production with a new insurance suite and working to complete
the rollout of remaining states. The company bought software and
implementation services from a well-established and well-regarded
core system vendor. Part of the system rollout was the deployment
of a new agents’ portal.
Early in the production rollout, new business submissions
started to fall dramatically, accompanied by anecdotes about agents
abandoning quotes and applications that were too complicated and
confusing. Having taken some time to confirm the new trend, the
carrier organized a lengthy review of portal functionality, which
included representatives of all core functional areas of the company—marketing, underwriting, policy service, and finance; three
agent representatives; and several staff from the software vendor.
The agents did a terrific job characterizing the group they
represented. Their key points, which should have been the starting
point more than two years ago for designing the portal, were as
K Most agents (and CSRs) are more than 50-years-old and are
not technologically sophisticated, nor particularly well educated.
K Most agents (and CSRs) live in rural areas and do not have fast
K Most agents write a small number of low-value or mobile home
risks and are only occasional users of the carrier’s portal.
K The average premium for a low-value or mobile home is low
and the associated commission is small.
Consider the implications of the above facts and you understand what the portal design needed to be:
K Easy to understand and stated in language the agents are familiar with: One key criticism was certain menu picks and field
headings didn’t make sense to the agents and CSRs, so they
remained unsure as to what the outcome of various choices
K Uncluttered: The agents highlighted both fields on screens and
whole web pages that were not needed to achieve the job in
hand, for example, getting a quote.
K Intuitive and self-explanatory: No amount of training, of which
there was apparently quite a lot, will teach unsophisticated
users how to successfully navigate a confusing system once per
K Quick and simple: If agents cannot write the business quickly
they will abandon the carrier’s portal and go where they can get
the risk written. There is simply not enough money involved to
In addition to doing extensive training, the carrier also put in
place a help-desk group based out of the policy service department.
Unfortunately, when agents did phone in, having tried but gotten
stuck, the support staff could not see the agent’s screen or what the
agent was trying to do so they had no way of tutoring the agent to a
successful conclusion or taking over and fixing the submission.
Indeed, it turned out the “design” of the agents’ portal man-
aged to maximize the worst of both worlds: It was not sufficiently
agent-centric to be usable, but it was different enough from the in-
ternal carrier screens that the carrier staff could not effectively help
when the agents got lost or confused and sought assistance. The
outcome, as we already know, was that agents simply stopped using
the portal, with the inevitable consequence to top-line revenue.
While the final chapters of this parable are yet to be written,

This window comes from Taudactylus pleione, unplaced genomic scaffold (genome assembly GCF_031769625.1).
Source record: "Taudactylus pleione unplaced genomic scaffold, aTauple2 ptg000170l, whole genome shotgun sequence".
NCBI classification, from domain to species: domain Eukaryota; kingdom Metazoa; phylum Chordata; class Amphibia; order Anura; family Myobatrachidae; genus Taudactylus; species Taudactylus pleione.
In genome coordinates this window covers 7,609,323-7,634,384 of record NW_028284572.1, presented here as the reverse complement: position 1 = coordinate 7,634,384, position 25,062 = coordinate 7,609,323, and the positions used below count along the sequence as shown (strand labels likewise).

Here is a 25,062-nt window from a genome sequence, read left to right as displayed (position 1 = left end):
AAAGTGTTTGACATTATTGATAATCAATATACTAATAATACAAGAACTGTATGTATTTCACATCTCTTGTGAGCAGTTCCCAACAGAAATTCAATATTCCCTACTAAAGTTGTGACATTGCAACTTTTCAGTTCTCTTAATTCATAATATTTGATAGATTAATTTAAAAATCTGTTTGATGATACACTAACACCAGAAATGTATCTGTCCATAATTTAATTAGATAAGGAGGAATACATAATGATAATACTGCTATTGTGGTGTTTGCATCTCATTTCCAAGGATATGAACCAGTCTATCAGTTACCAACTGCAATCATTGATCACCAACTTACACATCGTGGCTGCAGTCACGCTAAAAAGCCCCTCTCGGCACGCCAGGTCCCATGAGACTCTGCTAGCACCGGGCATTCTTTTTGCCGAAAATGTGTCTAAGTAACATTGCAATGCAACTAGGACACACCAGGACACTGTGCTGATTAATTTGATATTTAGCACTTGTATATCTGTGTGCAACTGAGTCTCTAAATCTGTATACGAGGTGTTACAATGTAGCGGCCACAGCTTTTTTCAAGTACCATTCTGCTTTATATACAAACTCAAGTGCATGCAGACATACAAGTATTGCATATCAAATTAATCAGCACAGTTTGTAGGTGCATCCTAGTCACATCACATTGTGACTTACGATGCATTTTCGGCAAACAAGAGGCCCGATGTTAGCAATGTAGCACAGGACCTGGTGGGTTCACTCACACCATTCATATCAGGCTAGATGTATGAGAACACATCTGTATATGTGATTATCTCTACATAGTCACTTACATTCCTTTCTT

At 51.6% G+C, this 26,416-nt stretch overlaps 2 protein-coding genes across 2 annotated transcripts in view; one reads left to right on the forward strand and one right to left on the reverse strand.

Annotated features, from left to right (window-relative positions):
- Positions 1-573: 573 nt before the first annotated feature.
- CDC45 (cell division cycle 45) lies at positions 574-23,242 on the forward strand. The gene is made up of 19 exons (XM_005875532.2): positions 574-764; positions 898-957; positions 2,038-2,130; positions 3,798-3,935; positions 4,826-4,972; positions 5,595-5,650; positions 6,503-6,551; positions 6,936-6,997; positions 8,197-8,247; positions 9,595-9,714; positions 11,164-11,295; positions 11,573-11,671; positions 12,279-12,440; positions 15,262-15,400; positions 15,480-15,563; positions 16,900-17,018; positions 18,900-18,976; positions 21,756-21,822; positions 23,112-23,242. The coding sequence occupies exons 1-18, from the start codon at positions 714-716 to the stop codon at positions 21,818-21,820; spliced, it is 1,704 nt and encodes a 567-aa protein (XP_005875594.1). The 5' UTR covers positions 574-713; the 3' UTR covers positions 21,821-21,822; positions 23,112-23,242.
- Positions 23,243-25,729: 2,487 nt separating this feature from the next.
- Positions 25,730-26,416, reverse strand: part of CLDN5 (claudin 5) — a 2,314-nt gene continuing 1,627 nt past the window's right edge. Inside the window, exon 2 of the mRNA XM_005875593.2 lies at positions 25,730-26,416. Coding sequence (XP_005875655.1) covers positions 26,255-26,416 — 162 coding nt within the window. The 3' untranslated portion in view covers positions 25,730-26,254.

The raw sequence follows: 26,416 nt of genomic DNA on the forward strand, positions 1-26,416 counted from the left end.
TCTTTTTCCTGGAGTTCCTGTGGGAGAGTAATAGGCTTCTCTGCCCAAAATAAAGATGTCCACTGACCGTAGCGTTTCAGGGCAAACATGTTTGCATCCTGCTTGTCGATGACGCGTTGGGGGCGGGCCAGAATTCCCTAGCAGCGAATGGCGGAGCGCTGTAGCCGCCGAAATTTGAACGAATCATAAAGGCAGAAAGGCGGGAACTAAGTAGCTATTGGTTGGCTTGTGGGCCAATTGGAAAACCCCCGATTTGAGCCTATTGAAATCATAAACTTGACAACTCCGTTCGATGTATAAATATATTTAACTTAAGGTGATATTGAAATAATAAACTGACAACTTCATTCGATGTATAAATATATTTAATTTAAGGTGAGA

there is cause for hope. The carrier’s management (new since the
project started, it should be noted), upon realizing the problem
stopped any further system rollout, gathered the important stakeholders, and focused on what was wrong and how to fix it. Note
that they did not focus on how they got “there” in the first place—
the bad decisions are lost in the mists of time and the culprits are
all gone. They didn’t blame the vendor; they asked for the vendor’s
help. They embraced the agents who complained the loudest,
sought their input, and valued their loyalty.
This carrier, I believe, will “dodge the bullet” but they will not
emerge unscathed. Money, time, and credibility have been lost and
their competition will be only too happy to capitalize. A new CEO,
who showed up only a year ago to shake the company from its
slumbers and innovate for growth, finds himself triaging a rogue
project that has hit both his revenue and cost projections.
But, to the original question: Could the vendor’s portal be
rendered highly usable by this carrier’s agents, to the extent that
it would drive business to the carrier? The answer is probably no.
Clearly, the vendor will improve, simplify and streamline the portal
and likely will remove the worst impediments to the agents’ user
base, but it is unlikely the system is configurable enough to render a
highly customized and optimized agent experience.
The most likely outcome, in this instance, is the carrier will
end up with a portal no better or worse than the majority of its
competition. In fact, the objective now is that other system features,
such as billing payment options, will create the business attraction
hoped for and the portal will not be a net negative. Clearly, in this
instance, the carrier would have benefitted from either a specialist
vendor portal product or a build strategy.
Either way, the importance and specificity of portal software
needs to be recognized and built into software selection and
implementation projects to a far greater degree than happened
here. We are used to hearing of core system replacements that have
problems, but in this instance the issue that almost brought the
project its knees wasn’t caused by any of those big scary boxes on
the systems chart labelled policy, billing or claims; it was that little
box on the left hand side labeled “Agents Portal.” ITA
George Grieve is a popular writer and speaker on the
subject of insurance technology solutions. He is the author
of the book “Shop Talk” and is CEO of the consulting firm
CastleBay Consulting. The views and opinions in this column are those of the author and do not necessarily reflect
the views of the Insurance Technology Association.